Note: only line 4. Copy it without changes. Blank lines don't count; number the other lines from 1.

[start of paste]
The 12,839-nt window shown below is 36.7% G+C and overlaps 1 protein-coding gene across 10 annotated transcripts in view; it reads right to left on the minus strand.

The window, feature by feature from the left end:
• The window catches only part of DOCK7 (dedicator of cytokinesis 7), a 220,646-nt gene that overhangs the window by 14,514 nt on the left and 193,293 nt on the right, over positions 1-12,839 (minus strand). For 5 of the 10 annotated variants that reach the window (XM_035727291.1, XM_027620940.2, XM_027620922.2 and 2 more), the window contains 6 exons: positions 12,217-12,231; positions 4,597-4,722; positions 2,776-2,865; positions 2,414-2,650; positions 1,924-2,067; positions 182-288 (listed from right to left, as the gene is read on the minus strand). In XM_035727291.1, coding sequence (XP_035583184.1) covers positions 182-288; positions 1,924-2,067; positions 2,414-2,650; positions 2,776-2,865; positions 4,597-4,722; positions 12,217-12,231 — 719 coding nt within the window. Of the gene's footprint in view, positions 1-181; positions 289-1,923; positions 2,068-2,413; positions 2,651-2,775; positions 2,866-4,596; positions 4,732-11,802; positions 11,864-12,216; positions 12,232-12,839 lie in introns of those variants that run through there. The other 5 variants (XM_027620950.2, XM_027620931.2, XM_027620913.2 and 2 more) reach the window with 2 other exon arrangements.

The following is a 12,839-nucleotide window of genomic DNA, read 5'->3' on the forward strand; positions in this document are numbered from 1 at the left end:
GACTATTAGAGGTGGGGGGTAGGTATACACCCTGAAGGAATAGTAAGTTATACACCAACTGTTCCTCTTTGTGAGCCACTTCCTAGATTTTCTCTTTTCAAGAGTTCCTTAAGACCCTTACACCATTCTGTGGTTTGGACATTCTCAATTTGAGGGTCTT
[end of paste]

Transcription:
The following is a 12,839-nucleotide window of genomic DNA, read 5'->3' on the forward strand; positions in this document are numbered from 1 at the left end: